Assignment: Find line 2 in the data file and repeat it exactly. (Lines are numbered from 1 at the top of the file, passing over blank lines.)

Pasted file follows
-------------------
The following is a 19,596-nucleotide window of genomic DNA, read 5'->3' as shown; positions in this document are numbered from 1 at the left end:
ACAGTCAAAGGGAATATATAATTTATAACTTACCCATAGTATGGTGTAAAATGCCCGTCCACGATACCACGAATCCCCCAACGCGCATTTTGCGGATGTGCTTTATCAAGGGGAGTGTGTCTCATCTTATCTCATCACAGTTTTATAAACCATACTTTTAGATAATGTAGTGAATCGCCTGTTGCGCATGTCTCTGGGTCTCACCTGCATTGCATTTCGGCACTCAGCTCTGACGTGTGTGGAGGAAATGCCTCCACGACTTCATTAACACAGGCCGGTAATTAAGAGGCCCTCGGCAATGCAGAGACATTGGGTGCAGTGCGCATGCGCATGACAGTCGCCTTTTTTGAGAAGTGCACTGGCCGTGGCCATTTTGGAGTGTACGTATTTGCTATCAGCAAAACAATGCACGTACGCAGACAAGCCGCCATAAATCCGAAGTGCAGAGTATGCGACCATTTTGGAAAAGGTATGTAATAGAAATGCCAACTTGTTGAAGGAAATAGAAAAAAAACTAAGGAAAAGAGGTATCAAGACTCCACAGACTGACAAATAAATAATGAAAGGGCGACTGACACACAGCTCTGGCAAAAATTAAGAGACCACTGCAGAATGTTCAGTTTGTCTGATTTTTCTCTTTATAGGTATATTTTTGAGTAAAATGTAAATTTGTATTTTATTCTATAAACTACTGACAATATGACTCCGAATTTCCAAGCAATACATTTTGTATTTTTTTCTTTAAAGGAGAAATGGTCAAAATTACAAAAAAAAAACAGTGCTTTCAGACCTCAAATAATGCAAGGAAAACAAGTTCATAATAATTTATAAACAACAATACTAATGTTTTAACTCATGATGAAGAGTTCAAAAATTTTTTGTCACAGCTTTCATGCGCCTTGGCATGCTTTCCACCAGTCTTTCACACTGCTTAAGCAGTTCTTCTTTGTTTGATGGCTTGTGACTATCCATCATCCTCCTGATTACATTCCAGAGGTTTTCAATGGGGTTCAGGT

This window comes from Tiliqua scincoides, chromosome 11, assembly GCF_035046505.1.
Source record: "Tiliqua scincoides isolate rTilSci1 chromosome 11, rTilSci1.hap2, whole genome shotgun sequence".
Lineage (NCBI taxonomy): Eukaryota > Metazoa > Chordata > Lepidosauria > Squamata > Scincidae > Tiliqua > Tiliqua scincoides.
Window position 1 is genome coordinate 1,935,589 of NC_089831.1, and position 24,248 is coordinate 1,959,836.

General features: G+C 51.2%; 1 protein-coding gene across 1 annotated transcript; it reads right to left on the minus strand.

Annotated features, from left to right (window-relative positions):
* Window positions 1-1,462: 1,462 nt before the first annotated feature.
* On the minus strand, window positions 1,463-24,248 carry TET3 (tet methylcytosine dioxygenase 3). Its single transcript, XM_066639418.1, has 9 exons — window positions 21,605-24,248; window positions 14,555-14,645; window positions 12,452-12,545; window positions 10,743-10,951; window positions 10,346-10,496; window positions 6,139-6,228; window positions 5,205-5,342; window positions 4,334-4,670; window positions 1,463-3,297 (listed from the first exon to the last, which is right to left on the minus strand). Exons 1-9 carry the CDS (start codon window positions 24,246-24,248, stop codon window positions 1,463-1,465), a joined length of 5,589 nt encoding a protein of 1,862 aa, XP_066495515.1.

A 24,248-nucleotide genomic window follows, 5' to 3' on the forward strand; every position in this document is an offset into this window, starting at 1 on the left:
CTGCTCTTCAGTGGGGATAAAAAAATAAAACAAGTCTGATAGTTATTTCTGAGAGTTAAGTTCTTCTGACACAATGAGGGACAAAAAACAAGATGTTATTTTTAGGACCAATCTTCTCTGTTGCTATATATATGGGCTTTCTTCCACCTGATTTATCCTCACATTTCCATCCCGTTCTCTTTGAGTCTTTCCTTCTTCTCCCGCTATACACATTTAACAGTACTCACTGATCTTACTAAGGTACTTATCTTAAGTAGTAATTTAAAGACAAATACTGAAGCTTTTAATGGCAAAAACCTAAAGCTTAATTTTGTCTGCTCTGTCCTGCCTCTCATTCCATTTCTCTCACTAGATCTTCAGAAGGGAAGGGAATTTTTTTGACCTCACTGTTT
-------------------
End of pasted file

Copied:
ACAGTCAAAGGGAATATATAATTTATAACTTACCCATAGTATGGTGTAAAATGCCCGTCCACGATACCACGAATCCCCCAACGCGCATTTTGCGGATGTGCTTTATCAAGGGGAGTGTGTCTCATCTTATCTCATCACAGTTTTATAAACCATACTTTTAGATAATGTAGTGAATCGCCTGTTGCGCATGTCTCTGGGTCTCACCTGCATTGCATTTCGGCACTCAGCTCTGACGTGTGTGGAGGAAATGCCTCCACGACTTCATTAACACAGGCCGGTAATTAAGAGGCCCTCGGCAATGCAGAGACATTGGGTGCAGTGCGCATGCGCATGACAGTCGCCTTTTTTGAGAAGTGCACTGGCCGTGGCCATTTTGGAGTGTACGTATTTGCTATCAGCAAAACAATGCACGTACGCAGACAAGCCGCCATAAATCCGAAGTGCAGAGTATGCGACCATTTTGGAAAAGGTATGTAATAGAAATGCCAACTTGTTGAAGGAAATAGAAAAAAAACTAAGGAAAAGAGGTATCAAGACTCCACAGACTGACAAATAAATAATGAAAGGGCGACTGACACACAGCTCTGGCAAAAATTAAGAGACCACTGCAGAATGTTCAGTTTGTCTGATTTTTCTCTTTATAGGTATATTTTTGAGTAAAATGTAAATTTGTATTTTATTCTATAAACTACTGACAATATGACTCCGAATTTCCAAGCAATACATTTTGTATTTTTTTCTTTAAAGGAGAAATGGTCAAAATTACAAAAAAAAAACAGTGCTTTCAGACCTCAAATAATGCAAGGAAAACAAGTTCATAATAATTTATAAACAACAATACTAATGTTTTAACTCATGATGAAGAGTTCAAAAATTTTTTGTCACAGCTTTCATGCGCCTTGGCATGCTTTCCACCAGTCTTTCACACTGCTTAAGCAGTTCTTCTTTGTTTGATGGCTTGTGACTATCCATCATCCTCCTGATTACATTCCAGAGGTTTTCAATGGGGTTCAGGT